The Last Letter: A Reflection on a Soldier’s Letter from WWI

Soldier WWIToday I haven’t been feeling well, so I’ve had the heating pad, pencil and notebook, and research in bed with me today. My Master’s Thesis deals in part with Mitchell Reid’s book, “The Vacant Chair,” and how hand-written letters become a replacement for that vacant chair within the domestic sphere. One of my readings today was a small booklet, not more than 90 pages, of fragments of letters that a young nineteen year old French lad, who had been studying in school to become a missionary, wrote home. {The book was published in 1917 and reprinted in English in 1918. The title is “For France and the Faith.”}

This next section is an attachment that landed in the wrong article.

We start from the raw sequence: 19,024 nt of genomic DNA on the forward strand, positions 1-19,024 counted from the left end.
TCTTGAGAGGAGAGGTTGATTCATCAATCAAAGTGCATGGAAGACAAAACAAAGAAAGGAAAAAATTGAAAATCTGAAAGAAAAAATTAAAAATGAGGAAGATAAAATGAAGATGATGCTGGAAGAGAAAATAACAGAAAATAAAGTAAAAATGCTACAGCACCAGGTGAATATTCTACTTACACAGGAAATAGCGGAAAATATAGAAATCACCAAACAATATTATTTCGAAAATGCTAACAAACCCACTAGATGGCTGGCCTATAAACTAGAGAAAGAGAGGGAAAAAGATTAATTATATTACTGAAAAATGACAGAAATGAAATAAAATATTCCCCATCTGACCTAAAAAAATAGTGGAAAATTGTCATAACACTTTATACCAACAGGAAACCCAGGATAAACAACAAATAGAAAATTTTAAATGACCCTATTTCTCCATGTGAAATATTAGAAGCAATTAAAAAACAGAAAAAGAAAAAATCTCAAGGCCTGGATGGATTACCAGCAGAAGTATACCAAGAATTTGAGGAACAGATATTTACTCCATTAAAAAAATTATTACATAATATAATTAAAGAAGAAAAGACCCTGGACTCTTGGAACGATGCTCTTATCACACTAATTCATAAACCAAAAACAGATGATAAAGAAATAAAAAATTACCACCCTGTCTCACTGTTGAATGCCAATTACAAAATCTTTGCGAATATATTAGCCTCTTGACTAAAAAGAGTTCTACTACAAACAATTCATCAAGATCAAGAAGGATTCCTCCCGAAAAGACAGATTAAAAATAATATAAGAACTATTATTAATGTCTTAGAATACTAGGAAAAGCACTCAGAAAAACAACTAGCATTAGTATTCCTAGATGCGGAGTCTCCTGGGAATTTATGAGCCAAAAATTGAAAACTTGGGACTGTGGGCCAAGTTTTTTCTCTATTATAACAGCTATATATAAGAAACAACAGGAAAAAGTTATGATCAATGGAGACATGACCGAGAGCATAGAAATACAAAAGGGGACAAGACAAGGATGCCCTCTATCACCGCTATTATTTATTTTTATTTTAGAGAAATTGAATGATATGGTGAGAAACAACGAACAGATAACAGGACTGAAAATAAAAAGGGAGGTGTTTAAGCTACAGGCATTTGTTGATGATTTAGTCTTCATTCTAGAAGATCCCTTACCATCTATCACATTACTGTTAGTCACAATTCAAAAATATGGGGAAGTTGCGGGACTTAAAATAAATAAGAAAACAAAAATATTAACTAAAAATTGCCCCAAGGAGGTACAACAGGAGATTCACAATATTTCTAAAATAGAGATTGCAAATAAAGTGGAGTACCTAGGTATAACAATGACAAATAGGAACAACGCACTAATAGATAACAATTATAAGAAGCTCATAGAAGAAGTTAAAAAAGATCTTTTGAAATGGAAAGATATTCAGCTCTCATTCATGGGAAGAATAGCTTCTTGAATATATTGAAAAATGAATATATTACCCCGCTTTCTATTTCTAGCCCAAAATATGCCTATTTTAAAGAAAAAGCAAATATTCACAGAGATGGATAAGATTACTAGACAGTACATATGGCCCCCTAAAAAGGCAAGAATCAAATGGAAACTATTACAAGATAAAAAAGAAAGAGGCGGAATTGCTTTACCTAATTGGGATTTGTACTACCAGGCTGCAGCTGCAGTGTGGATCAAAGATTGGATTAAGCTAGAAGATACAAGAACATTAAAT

Alfred Evgene Casalis merged his role as a man of faith and as a volunteer soldier, his ideals ardently expressed in his letters home. He believed it to be his duty for country and for his fellow man to stand along side of those who fought at the front, even though he was a pacifist, not only to defend his country but to minister to his fellow comrades.

He took part in the First Battle of Ypres in May 1915, and it is his last letter which touched me:

May 8th

Since Thursday evening I have been back in the trenches, knowing that the big attack is near at hand. And since that time my life has been one tense and anxious watching for the coming hour. But I am at peace, I fear nothing. I shall be able to do my duty with the aid of God.